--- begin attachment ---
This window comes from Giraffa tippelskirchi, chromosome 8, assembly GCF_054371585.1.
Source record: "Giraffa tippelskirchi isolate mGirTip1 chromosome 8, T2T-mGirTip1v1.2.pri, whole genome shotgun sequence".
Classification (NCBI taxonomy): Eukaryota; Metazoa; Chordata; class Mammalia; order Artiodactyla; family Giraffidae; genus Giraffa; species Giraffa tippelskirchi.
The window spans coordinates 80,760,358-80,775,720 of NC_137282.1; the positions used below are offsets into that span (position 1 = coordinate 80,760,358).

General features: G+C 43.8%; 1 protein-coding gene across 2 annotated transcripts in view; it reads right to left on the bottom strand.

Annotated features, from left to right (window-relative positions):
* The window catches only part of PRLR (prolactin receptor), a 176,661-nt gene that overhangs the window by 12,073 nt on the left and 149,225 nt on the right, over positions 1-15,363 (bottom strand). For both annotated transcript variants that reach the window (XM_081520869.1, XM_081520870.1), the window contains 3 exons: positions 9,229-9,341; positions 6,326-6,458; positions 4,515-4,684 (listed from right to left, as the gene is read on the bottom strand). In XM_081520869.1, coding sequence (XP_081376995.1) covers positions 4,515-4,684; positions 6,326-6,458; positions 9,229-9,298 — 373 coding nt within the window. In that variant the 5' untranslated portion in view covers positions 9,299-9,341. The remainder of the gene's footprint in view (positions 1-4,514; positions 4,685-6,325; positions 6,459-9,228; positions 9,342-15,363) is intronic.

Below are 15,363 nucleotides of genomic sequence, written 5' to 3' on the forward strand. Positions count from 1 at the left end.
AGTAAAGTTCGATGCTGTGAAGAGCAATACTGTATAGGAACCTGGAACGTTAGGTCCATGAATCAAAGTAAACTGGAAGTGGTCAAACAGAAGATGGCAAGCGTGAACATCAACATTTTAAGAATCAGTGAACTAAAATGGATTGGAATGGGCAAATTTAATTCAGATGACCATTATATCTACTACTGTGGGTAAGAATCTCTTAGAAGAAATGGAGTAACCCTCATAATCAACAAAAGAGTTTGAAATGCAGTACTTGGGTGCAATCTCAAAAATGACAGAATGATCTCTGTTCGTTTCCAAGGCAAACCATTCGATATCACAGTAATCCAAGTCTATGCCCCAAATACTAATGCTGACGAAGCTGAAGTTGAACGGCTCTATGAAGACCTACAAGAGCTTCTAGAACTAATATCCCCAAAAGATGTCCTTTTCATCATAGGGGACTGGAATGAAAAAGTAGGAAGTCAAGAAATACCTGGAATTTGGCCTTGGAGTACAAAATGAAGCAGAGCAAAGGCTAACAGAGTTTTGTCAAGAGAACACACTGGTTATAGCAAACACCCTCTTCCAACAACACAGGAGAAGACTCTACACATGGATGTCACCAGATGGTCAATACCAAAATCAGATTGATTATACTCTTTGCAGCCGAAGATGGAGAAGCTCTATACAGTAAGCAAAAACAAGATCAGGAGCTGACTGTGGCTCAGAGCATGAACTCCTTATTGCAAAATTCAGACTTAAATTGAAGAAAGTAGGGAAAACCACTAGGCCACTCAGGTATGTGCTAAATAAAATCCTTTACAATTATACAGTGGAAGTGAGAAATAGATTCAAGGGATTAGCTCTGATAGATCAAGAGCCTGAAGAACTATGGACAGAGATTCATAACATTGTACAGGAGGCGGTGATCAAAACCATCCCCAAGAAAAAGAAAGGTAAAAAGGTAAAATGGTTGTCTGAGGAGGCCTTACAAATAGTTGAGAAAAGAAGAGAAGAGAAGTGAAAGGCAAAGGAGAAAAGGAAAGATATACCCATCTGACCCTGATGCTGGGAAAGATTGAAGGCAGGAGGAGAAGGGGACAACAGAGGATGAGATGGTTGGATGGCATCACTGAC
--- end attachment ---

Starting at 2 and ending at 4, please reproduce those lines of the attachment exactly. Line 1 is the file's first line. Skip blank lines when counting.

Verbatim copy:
Source record: "Giraffa tippelskirchi isolate mGirTip1 chromosome 8, T2T-mGirTip1v1.2.pri, whole genome shotgun sequence".
Classification (NCBI taxonomy): Eukaryota; Metazoa; Chordata; class Mammalia; order Artiodactyla; family Giraffidae; genus Giraffa; species Giraffa tippelskirchi.
The window spans coordinates 80,760,358-80,775,720 of NC_137282.1; the positions used below are offsets into that span (position 1 = coordinate 80,760,358).